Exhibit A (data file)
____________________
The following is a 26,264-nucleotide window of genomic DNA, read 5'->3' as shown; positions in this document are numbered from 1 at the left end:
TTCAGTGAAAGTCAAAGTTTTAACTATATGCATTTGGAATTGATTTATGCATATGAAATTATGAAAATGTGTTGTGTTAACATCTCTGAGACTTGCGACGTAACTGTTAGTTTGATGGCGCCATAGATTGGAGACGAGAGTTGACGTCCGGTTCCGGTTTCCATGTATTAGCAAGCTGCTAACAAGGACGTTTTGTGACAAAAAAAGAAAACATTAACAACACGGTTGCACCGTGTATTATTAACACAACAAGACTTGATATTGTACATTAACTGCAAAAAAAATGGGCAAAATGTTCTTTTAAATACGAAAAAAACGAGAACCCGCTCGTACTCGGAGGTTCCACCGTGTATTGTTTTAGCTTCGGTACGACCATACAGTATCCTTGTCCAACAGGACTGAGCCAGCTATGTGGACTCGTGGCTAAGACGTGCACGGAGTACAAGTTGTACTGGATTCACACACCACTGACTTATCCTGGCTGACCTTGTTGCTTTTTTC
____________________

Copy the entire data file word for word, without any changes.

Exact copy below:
The following is a 26,264-nucleotide window of genomic DNA, read 5'->3' as shown; positions in this document are numbered from 1 at the left end:
TTCAGTGAAAGTCAAAGTTTTAACTATATGCATTTGGAATTGATTTATGCATATGAAATTATGAAAATGTGTTGTGTTAACATCTCTGAGACTTGCGACGTAACTGTTAGTTTGATGGCGCCATAGATTGGAGACGAGAGTTGACGTCCGGTTCCGGTTTCCATGTATTAGCAAGCTGCTAACAAGGACGTTTTGTGACAAAAAAAGAAAACATTAACAACACGGTTGCACCGTGTATTATTAACACAACAAGACTTGATATTGTACATTAACTGCAAAAAAAATGGGCAAAATGTTCTTTTAAATACGAAAAAAACGAGAACCCGCTCGTACTCGGAGGTTCCACCGTGTATTGTTTTAGCTTCGGTACGACCATACAGTATCCTTGTCCAACAGGACTGAGCCAGCTATGTGGACTCGTGGCTAAGACGTGCACGGAGTACAAGTTGTACTGGATTCACACACCACTGACTTATCCTGGCTGACCTTGTTGCTTTTTTC